Katy Sherman — who will be PNSQC 2017’s Tuesday morning Keynote Speaker — likes to test conventional ways of doing things to see if they truly have staying power. In addition to keynoting, the director of software engineering at Premier Inc., in Raleigh-Durham, N.C., will be the final guest speaker on September 28 in our 2017 conference webinar series.
There is still time to register for the free webinar.
We recently spoke with Sherman to find out how she became passionate about testing, and what generally makes her tick. This interview has been edited and condensed.
Here’s what she had to say:
Q: What are some experiences that opened your eyes to the dynamic between developers and QA teams?
A: Quality testing requires a different type of knowledge. Whereas development requires a deep technical understanding of frameworks, tools, software design, and programming languages, the true power of QA lies in knowledge about the product. A great quality team member helps set requirements, understands the users and their needs, knows how the software is operated, what qualities of performance matter most and how to measure them, and has the technical background to automate the process and collaborate with developers.
Having this type of knowledge is the only way to achieve quality as a combination of three important characteristics: Conformance to requirements, user satisfaction, and performance. This type of judgment not only allows QA to make decisions on what to test (effectiveness) and how to test (efficiency) but most importantly helps to build quality into each step of the development process. And that’s difficult to achieve because it requires a fundamental change in both the QA role and their interaction with the developers.
Pull quote: “Quality has to become everybody’s responsibility. The entire team has to strive to the highest level of quality at each step along the way, from quality of the user stories to the quality of automation.”
Q: What strategies do you employ that have been successful in creating a smoothly operating cross-functional team?
A: I spend my days empowering QA engineers. I tell them they are the Masters of Quality. They orchestrate the entire development cycle focusing on quality of each and every step along the way. They are involved in the creation of the requirements, solution design, development, build and deploy, test design, and execution.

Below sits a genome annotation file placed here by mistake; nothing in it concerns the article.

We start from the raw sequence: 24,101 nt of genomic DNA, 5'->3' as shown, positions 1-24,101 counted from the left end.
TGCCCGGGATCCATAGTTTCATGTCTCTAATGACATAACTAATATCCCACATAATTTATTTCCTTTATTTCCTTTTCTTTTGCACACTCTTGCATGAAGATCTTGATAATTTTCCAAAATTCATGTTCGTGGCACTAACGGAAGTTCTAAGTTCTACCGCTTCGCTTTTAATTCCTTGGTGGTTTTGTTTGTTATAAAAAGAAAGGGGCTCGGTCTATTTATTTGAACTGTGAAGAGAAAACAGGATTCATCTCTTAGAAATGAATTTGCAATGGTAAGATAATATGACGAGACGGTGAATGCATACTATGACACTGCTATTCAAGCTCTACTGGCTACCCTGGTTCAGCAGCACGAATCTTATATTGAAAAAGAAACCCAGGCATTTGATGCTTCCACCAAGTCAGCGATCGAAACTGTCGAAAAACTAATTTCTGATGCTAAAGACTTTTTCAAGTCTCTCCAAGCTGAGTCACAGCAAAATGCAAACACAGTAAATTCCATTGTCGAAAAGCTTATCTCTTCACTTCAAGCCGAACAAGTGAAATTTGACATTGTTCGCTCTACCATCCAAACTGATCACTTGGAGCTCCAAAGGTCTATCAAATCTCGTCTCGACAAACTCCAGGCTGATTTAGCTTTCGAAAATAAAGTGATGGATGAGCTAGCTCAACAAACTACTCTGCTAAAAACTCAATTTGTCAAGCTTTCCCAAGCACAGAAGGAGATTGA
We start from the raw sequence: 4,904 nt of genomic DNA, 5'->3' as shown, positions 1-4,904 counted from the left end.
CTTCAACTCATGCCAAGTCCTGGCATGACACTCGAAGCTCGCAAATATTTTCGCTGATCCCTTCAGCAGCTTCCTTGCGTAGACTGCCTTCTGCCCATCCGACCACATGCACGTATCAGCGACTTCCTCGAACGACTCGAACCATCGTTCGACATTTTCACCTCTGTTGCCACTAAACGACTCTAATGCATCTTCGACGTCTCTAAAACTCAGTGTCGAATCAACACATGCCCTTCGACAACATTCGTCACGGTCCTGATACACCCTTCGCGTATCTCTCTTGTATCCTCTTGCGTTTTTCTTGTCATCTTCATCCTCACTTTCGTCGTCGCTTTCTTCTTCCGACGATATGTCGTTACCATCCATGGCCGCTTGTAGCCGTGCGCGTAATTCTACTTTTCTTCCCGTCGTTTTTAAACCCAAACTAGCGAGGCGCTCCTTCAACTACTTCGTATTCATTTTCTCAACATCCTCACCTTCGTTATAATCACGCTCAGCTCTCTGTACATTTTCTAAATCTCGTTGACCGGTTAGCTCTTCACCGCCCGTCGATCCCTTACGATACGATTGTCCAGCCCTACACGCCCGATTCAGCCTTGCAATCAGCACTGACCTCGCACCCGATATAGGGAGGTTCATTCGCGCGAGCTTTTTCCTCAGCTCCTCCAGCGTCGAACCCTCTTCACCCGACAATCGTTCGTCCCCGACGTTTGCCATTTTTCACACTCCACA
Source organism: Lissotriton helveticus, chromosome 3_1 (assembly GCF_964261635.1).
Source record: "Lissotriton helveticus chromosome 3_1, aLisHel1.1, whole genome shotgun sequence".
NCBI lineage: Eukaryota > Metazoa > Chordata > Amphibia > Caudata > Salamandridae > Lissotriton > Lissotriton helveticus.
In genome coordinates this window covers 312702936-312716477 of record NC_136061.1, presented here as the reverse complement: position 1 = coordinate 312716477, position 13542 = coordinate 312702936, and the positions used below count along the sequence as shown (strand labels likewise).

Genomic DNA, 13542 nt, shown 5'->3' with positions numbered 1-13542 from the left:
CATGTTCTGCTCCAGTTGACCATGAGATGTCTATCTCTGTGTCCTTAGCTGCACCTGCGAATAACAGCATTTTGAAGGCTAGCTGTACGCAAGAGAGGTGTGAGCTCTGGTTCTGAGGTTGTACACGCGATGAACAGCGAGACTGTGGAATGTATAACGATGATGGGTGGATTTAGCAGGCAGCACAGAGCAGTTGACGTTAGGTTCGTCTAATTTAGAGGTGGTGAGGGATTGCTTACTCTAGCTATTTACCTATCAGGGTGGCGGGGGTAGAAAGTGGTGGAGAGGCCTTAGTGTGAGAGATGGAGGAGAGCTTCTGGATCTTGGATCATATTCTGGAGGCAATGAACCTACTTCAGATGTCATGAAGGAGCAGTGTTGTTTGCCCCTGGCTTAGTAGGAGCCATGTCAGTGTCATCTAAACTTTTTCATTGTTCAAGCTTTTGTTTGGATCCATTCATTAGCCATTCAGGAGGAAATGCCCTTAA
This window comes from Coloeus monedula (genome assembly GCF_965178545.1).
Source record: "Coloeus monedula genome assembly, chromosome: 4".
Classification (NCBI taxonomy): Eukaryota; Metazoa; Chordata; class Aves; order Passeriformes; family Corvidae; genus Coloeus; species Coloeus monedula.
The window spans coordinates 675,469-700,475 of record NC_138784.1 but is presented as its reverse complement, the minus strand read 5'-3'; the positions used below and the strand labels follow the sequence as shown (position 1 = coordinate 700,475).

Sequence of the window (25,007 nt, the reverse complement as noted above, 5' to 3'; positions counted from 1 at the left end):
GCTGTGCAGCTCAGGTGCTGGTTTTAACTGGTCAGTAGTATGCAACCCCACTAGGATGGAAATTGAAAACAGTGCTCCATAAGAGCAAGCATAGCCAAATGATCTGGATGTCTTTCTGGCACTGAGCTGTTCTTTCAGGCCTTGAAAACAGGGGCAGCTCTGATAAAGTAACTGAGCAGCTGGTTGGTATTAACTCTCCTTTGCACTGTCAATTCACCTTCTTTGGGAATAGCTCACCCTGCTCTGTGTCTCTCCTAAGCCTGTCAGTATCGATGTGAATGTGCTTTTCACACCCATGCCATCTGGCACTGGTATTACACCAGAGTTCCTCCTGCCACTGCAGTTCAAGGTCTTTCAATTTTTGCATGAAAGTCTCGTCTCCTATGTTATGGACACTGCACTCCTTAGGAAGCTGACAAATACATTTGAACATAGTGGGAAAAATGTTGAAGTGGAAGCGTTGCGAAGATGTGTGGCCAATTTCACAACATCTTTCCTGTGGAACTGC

I coach developers on the broader understanding of quality. Our teams are small and completely cross-functional; we don’t have dedicated automation or performance testing groups. Every person wears many different hats, whether it’s coding, testing, or automation.
Developers and testers are two different breeds of engineers, but I find automation to be an area where their expertise and talents overlap. The trick is to show how they can benefit from working together and how the overall product quality improves from this close collaboration.
Q: What advice about successfully managing a cross-functional agile team would you give to a newbie to the process?
A: Lots of teams continue using the phased development cycle, only now the phases are very short and repeat themselves every couple of weeks. There’s a lot of pressure at the end of the sprint and no time to work on defects. This approach where you’re “doing” scrum but your iterations are simply 2-week long waterfalls is called “Scrummerfall.”
My first advice to new cross-functional teams is this: Stop the Scrummerfall and encourage deep meaningful collaboration between Dev and QA.
To do this they will need to push QA activities as much upstream as possible. QA has to be involved in every business discussion, design meeting and backlog review. They should be able to evaluate user stories, design the test strategy, and compare notes with developers as they write code.
Developers will write better, more thoughtful code, and QA will plan their tests armed with the knowledge about dependencies and impacted areas that only developers would know.
Q: How do you apply the principles of quality assurance in your non-work life?
A: In my free time, I hike and backpack. In fact, I am one of the leaders of a local meetup hiking group with over 8,000 members. Here’s the thing about backpacking: When you’re in the woods, everything you need is in your pack and you rely on your gear, food, and water for energy and protection. That’s why it’s crucial to prepare for the hike and make sure you have everything you need and a little extra in case of emergency.
The quality of your gear and packing can save your life. That’s why I check and double check the contents of my pack before I start down the trail. Because testing it in the middle of the woods can be too late.
Q: What value do you derive, professionally and personally, from presenting at conferences like PNSQC?
A: I can’t wait to meet Quality professionals and enthusiasts, share my experience and learn from them. Quality is the biggest challenge and also the most interesting aspect of my job. The world of Agile and its fast pace, the market competition and customers’ expectations, the balance between human and automated testing, all of it makes quality even more difficult than ever, but also more fascinating than ever.
And of course, I’ve never been to Oregon and am looking forward to seeing the beautiful Portland.
Join Katy Sherman as the guest presenter for the upcoming September 28th webinar. She’ll talk work sprints, her upcoming workshop, and the future (and possible demise!) of quality.